The easiest money I've ever made as a writer was the short story I sold to Freshmen a gay men's erotica mag in the 1990s. My story, "Wildwood Summer" was published in the October 1996 issue.
I'm surprised this magazine is still being published - I would have thought the easy access to virtually any erotic genre thought of by humankind through the Internet would have killed paper magazines. I'm sorry to say that my issue is not available on the one back issues site I found, although November and December 1996 are available.
I just re-read my story, and it's not bad, as a story. In fact it's kind of funny how much of the story is not about sex, although the sex bits are quite explicit.
My nom de plume was Eric Lahr, which is an anagram of the name Earl Rich, the insanely sexy married man I was pining for at the time. I never got to show him the published story though - he died a month before the issue came out, in a motorcycle accident.
I'm very big with sublimating my desires into art, and this story is another example. It is a story about two guys, Vinny and Woody, and I lived vicariously through Vinny and Woody was a stand-in for Earl. Not that Earl was gay, although lots of gay men had crushes on him. But Earl liked to surf down the Jersey shore, and his wife was named Michele, with one "L" just like Woody's girlfriend in the story.
At the time I wrote this, I thought I was a real trailblazer, a straight woman writing gay erotica. But actually the fan fiction sub-genre known as "slash" had been around for years. Since then I wrote a play about two women writing a story together called THE SLASH, which I self-produced in 2004. It was later produced by Looking Glass theatre, but I try to forget about that experience, since the director had no respect for me, casting one of the worst actors ever in one of the roles, and then inserting a line from Brokeback Mountain ("I wish I could quit you") for the last performance. One more lousy experience with a director, which is why I direct my stuff myself.
I rarely write anything these days besides playscripts, blog posts, and technical manuals. And actually I'm not a big fiction reader - most fiction bores me. But I do love four particular novels.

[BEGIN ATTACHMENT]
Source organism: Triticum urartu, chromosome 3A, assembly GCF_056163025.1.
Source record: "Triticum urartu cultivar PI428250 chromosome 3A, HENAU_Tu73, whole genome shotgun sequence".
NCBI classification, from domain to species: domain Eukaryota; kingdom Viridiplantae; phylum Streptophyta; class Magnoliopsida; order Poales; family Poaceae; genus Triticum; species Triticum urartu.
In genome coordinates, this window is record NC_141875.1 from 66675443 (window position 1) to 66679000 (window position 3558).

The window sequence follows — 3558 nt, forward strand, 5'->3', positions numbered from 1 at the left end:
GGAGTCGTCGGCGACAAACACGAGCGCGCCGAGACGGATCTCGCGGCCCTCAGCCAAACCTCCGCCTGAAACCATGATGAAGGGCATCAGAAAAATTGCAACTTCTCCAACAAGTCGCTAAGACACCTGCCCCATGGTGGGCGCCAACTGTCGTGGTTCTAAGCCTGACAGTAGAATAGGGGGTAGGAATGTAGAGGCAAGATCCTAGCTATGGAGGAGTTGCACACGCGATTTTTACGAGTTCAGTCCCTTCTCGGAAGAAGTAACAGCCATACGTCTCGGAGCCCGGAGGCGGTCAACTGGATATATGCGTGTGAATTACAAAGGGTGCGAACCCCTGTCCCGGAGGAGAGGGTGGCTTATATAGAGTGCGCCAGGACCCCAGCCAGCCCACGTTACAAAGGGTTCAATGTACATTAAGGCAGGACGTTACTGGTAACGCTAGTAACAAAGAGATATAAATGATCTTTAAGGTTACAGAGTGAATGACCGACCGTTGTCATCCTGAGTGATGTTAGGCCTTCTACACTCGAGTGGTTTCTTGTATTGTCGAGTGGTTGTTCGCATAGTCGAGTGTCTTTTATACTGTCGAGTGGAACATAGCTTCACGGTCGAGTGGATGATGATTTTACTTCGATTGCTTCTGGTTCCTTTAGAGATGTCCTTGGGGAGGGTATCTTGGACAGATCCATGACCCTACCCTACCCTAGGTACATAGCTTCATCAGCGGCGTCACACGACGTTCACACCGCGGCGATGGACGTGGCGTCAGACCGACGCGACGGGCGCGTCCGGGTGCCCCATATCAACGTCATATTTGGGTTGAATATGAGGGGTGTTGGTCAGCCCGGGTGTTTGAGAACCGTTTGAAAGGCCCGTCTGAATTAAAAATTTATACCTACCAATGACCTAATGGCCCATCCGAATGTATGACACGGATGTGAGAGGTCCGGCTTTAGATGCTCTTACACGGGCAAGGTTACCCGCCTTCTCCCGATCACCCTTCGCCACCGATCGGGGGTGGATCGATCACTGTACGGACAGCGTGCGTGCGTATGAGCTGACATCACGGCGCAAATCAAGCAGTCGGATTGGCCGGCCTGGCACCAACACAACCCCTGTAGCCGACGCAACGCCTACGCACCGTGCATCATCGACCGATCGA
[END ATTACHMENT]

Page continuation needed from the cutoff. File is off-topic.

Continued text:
I've already adapted two of those four into plays - JANE EYRE and HUCK FINN. I have no desire to adapt "To Kill a Mockingbird" since a good adaptation has already been done, and I can't adapt "Catcher in the Rye" because nobody is permitted to do such a thing. My four favorite novels are all written in first-person, and so is my Wildwood story, and looking at it now, it's funny how much my style is influenced by Catcher. My Vinny sounds like a half-Irish half-Italian gay Holden Caulfield.
I always find it easier to adapt novels into plays than writing original plots. I think I'll adapt my own story into a play.
"Wildwood Summer" is about being true to yourself. And hot manly sex.
Here's how it begins:
This is the story of two guys, Vinny and Woody. I'm Vinny. I met Woody last summer while I was working down the shore in Wildwood, NJ. My job was renting out beach umbrellas and Boogie boards. I liked my job - it paid enough to cover another semester at Rutgers, and I got to hang out on the beach. One thing I especially liked about Wildwood was that it was full of Italian guys. I'm half Italian myself, which is why I tan so deeply, and I'm half Irish, which is why I have the blue eyes. You'll hate me for this, but I'm in great shape and I don't even work out that much. I have one of these wiry, muscular physiques. I know it sounds conceited, but I'm just telling you how it is.
The day I met Woody was typical: I got up, showered, and put on my swim trunks, a pair of flip-flops, shades, and a gold chain with my apartment key around my neck. Then it was off to work. I got to the beach by 11 a.m.
By 2 that day I was bored. I was standing there slathering some more lotion on my smooth pecs when along comes this dork of a customer. At least I thought he was a dork at first because he was wearing a white terry-cloth robe and a straw hat. But when he got up close, I could see that he was a damn cute guy. In this soft, husky voice, he said he wanted to rent an umbrella. I had him sign my clipboard. His name was Woodrow Brooke Lovejoy III.
"That's some name you got," I said. I bet old Lovejoy didn't have to work for his college education; his name said money loud and clear.
"Yeah, I guess. They call me Woody." He smiled this crooked little smile that made my...
You can read the rest of it, with the explicit sex parts left out here.
If you want to read the version published in the magazine you can email me at nancy at mergatroyd dot org and I'll tell you where you can read it online.